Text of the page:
New study shows that Florida's reefs cannot endure a 'cold snap'

August 26, 2011, University of Miami Rosenstiel School of Marine & Atmospheric Science
Corals like this one in the Florida Keys experienced unprecedented mortality rates during the severe cold snap in 2010, according to a new study published in PLoS ONE. Credit: Diego Lirman, UM/RSMAS

Remember frozen iguanas falling from trees during Florida's 2010 record-breaking cold snap? Well, a new study led by scientists at the University of Miami (UM) Rosenstiel School of Marine & Atmospheric Science shows that Florida's corals also dropped in numbers due to the cold conditions.

"It was a major setback," said Diego Lirman, associate professor at the UM Rosenstiel School and lead author of the study. "Centuries-old coral colonies were lost in a matter of days."

The chilly January temperatures caused the most catastrophic loss of corals within the Florida Reef Tract, which spans 160 miles (260 kilometers) from Miami to the Dry Tortugas and is the only living barrier reef in the continental U.S.

Members of the Florida Reef Resilience Program, a group comprised of Florida scientists and resource managers, conducted a month-long survey of 76 reefs sites from Martin County to Key West, both during and shortly after the unusually cold weather.

The research team compared the mortality rates of corals from the cold event to warm-water events, such as the highly publicized bleaching event in 2005, and concluded that the cold-water event cause even more widespread morality than previous warm-water events. The results were published in the August 2011 issue of the journal PLoS One.

The study found coral tissue mortality reached over 40-percent for several important reef-building species and that large colonies in shallow and near-shore reefs were hardest hit. This is in contrast to a less than one-percent tissue mortality caused by warm-water events since 2005. Coral species that had previously proven tolerant to higher-than-normal ocean temperatures were most affected by the cold-water event.

"This was undoubtedly the single worst event on record for Florida corals," said Lirman.

Ice-cold Arctic air swept into Florida in early January 2010, plummeting air temperatures to an all-time low of 30°F (1°C) and dropping ocean temperatures to a chilly 51°F (11°C).

"The 2010 cold-water anomaly not only caused widespread coral mortality but also reversed prior resistance and resilience patterns that will take decades to recover," the study's authors conclude.

Florida's reefs are located in a marginal environment at the northernmost limit for coral development. Corals have adapted to a specific temperature range and are typically not found in areas where water temperatures drop below 60°F (16°C).

Changes in climate patterns as well as others impacts, such as coastal development, pollution, overfishing and disease have put added stress on coral reefs worldwide. The authors cite the need to improve ecosystem resilience through reef restoration, pollution reduction efforts and the use of management tools, such as marine protected areas, in order for reefs to survive future large-scale disturbances.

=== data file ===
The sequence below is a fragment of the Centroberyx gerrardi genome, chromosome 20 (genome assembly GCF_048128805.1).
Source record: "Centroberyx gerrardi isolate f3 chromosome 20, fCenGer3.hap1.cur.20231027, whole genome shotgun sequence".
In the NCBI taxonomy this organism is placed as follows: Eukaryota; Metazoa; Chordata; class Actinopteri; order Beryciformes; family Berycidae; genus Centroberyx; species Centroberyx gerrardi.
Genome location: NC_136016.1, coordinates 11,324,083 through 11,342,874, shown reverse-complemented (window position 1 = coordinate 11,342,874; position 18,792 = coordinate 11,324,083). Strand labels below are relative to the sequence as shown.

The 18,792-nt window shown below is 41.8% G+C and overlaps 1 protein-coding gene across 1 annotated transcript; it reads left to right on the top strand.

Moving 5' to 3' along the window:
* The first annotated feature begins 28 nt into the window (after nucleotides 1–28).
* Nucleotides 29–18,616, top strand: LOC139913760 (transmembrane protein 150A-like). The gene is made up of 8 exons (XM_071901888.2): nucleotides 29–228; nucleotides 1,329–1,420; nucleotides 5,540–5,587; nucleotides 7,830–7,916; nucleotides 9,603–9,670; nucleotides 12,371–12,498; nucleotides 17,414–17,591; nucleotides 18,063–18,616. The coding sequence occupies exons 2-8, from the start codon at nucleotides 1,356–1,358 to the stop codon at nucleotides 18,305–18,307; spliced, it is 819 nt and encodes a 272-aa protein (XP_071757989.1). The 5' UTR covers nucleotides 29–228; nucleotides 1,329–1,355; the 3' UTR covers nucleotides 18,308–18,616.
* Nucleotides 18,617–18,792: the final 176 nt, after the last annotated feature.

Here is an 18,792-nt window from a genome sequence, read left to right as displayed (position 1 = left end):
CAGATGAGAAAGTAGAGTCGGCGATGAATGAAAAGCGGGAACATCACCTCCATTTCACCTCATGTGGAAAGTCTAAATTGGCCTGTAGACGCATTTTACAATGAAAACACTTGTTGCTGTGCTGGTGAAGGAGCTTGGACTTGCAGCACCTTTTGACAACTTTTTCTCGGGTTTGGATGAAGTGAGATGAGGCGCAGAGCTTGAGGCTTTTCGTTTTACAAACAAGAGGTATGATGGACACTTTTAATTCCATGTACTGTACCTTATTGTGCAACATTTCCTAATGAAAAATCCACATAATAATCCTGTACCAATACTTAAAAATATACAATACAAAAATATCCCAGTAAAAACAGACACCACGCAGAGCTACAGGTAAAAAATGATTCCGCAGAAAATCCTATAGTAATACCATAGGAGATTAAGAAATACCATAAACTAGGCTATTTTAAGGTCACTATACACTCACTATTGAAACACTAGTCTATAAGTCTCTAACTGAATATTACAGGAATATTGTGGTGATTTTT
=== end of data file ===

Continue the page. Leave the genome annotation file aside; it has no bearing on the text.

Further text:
"We can't protect corals from such an extreme event but we can mitigate other stresses to help them recover," said Lirman.

Explore further: Severe low temperatures devastate coral reefs in Florida Keys

More information: "Severe 2010 Cold-Water Event Caused Unprecedented Mortality to Corals of the Florida Reef Tract and Reversed Previous Survivorship Patterns," PLoS One.

Provided by: University of Miami Rosenstiel School of Marine & Atmospheric Science


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not rated yet Aug 26, 2011
I read on this website that fake coral works just as good as real coral but can't science offer us a very cheap and easy way of dealing with ocean changes. I don't mean dumping a bunch of baking soda in the ocean because it's acidifying but merely we could use the knowledge we have of reefs and find a way to help without needing the involvement of the entire world.

Ideas that come to mind are:

Bolster natural bacteria growth with a bacterial fertilizer, bacteria produce heat and are part of the food chain.

Hybridize coral species we know of or engineer a new coral which is better suited to deeper ocean where the temp is more constant.

Not much more i can think of that wouldn't have unknown environmental concerns.

The ocean is largely unexplored, seems to me we should just help all the species that are there by keeping it clean, like idk clean up the plastic vortex in at least one of the oceans. Or maybe try to get asia to stop dumping computer waste into the ocean
not rated yet Aug 26, 2011
Corals like this one in the Florida Keys experienced unprecedented mortality rates during the severe cold snap in 2010


Florida's reefs are located in a marginal environment at the northernmost limit for coral development.

the use of the word "unprecedented" is questionable at best. As they say farther down in the article, this area is only barely within the range of coral habitat, and coral is not found farther north than this. That means that this areas must experience fairly regular periods of adverse conditions, otherwise it wouldn't be what they call "marginal".
1.8 / 5 (5) Aug 27, 2011
Pump more Co2 in the atmosphere!!!!!!!!!!!

Save the corals!!!!!!!
not rated yet Aug 30, 2011
@ Modernmystic -
Can't tell if trolling or serious...
5 / 5 (5) Aug 30, 2011

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